US 4094319 A
A disposable diaper with an absorbent pad that is both narrower and shorter than the diaper back sheet has plural folds formed in opposing end margins of the back sheet overlapping the ends of the absorbent pad to reduce the length of the folded diaper to the approximate length of the absorbent pad without shortening the waistband, thereby stiffening the ends of the folded diaper, expediting the handling and packaging thereof, and reducing the size of the packages therefor.
1. In a disposable sanitary pad which includes a top sheet, a back sheet, and an absorbent pad sandwiched therebetween, the absorbent pad being shorter and narrower than the back sheet, the improvement comprising plural folds in the opposing end margins of said back sheet and including corresponding first folds in which the end margins of the back sheet are doubled back over themselves to form waistbands extending beyond the ends of the absorbent pad and corresponding second folds in which the waistbands thus formed are folded back over the end margins of the absorbent pads, thus to reduce the length of the folded sanitary pad to the approximate length of said absorbent pad.
2. The disposable sanitary pad of claim 1 wherein the second folds are fastened together with breakaway adhesive so that they can be conveniently unfolded before the diaper is used.
3. The disposable sanitary pad of claim 1 wherein said back sheet is made of moisture impervious plastic material.
4. The disposable sanitary pad of claim 1 wherein said back sheet is longer than said top sheet by an amount approximately equal to twice the width of said waistband.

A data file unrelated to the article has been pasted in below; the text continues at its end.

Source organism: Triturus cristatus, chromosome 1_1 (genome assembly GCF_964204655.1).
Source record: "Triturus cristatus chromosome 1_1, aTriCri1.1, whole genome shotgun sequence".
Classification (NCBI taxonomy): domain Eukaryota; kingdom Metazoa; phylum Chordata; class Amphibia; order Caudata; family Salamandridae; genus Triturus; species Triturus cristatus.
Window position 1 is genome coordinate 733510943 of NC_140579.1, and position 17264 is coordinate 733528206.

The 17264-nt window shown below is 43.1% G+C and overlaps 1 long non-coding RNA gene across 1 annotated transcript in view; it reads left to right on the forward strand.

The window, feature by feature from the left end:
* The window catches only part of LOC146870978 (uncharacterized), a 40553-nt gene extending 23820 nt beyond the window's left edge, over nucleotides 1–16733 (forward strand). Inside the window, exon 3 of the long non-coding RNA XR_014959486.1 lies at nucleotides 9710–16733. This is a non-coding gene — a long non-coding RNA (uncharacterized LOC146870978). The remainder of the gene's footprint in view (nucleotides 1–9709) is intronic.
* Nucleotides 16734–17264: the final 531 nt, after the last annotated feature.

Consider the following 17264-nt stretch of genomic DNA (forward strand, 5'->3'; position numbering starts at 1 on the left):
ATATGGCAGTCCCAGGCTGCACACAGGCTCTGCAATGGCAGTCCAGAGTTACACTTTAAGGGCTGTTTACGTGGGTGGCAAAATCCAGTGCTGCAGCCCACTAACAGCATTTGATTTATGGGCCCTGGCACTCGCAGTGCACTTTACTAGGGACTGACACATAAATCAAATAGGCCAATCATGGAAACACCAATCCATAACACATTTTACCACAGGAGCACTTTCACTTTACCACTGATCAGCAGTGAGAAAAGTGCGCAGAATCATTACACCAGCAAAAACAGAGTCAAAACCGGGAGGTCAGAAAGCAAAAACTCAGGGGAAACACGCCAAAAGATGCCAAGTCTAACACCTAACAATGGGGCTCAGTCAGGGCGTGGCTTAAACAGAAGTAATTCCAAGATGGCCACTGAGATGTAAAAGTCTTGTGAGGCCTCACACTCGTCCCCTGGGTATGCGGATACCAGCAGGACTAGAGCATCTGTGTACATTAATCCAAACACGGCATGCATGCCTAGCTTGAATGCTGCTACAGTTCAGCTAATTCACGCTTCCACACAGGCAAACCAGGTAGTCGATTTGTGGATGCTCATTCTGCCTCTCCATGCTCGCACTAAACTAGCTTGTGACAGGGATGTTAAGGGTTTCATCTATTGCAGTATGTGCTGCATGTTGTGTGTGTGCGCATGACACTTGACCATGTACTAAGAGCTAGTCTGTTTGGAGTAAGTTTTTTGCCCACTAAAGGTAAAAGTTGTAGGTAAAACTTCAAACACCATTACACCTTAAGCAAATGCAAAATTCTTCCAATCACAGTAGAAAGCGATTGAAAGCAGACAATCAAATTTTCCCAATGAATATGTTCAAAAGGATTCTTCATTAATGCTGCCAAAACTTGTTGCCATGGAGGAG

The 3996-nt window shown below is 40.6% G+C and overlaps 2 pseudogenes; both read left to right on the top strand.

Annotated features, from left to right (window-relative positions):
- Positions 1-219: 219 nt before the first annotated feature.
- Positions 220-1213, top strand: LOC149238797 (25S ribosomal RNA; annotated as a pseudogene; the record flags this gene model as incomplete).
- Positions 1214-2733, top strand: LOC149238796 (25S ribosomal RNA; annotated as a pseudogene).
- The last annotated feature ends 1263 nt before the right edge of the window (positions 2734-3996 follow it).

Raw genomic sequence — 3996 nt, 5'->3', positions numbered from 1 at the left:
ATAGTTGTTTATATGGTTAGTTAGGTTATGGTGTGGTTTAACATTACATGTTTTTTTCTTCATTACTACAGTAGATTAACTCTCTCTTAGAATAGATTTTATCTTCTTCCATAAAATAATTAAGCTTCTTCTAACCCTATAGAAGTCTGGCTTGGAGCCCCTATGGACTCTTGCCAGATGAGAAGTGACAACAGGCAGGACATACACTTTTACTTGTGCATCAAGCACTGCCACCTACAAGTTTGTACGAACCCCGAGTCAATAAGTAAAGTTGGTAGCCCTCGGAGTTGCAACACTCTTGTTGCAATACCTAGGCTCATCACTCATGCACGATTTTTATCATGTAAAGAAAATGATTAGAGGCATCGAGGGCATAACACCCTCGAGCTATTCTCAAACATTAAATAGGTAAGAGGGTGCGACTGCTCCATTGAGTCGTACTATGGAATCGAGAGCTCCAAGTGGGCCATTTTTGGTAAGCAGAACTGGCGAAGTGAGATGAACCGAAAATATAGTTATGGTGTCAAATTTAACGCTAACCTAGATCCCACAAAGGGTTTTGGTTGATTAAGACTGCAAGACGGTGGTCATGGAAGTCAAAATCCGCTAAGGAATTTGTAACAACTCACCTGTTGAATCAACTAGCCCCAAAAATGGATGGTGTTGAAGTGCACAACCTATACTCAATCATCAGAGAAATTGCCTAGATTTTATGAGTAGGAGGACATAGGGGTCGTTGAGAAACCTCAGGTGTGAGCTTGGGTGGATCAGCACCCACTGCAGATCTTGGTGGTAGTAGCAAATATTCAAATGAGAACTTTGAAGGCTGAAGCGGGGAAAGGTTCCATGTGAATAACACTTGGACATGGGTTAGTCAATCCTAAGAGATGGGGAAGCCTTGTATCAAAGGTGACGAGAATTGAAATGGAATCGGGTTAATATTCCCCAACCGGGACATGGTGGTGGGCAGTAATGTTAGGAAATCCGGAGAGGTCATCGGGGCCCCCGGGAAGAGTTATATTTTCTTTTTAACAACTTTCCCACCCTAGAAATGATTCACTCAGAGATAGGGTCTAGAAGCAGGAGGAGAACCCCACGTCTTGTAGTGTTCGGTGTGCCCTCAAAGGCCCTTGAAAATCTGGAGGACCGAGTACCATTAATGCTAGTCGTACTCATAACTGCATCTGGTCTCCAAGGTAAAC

5. The disposable sanitary pad of claim 4 wherein said absorbent pad, top sheet, and back sheet are all rectangular, and where said absorbent pad and top sheet are both centered in both dimensions on said back sheet.
This invention relates to disposable sanitary pads such as diapers which have an absorbent pad that is both narrower and shorter than the diaper back sheet. The invention also relates to a method of manufacturing and packaging such sanitary pads. In the past, disposable diapers had an absorbent pad that was long enough to reach the top of the diaper waistband. The waistband was formed by folding the opposing end margins of the diaper back sheet inwardly over the ends of the absorbent pad to form a multiple thickness waistband in the portions of the back sheet and top sheet which extended laterally beyond the side margins of the absorbent pad. The folded-over portion of the back sheet and top sheet was fastened down with an adhesive to form a permanent fold which constituted the waistband. Inasmuch as the absorbent pad came to the top of the waistband, no trouble was encountered in folding the diaper for packaging or in packaging the diaper.
In recent years, however, new chemicals have been developed with increase the absorbency of such absorbent pads and thus permit the use of smaller pads. Accordingly, it is possible to shorten the absorbent pads to reduce the cost of the diapers. However, as the position of the waistband cannot be dropped to match the shortened pads without spoiling the fit of the diapers, the result is that a portion of the relatively thin and easily yieldable waistband projects beyond the ends of the absorbent pad after the diapers are folded for packaging in the conventional manner. This presents difficulty in handling and packaging the diaper and causes the portion of the waistband which projects beyond the ends of the absorbent pad to become crushed in the package.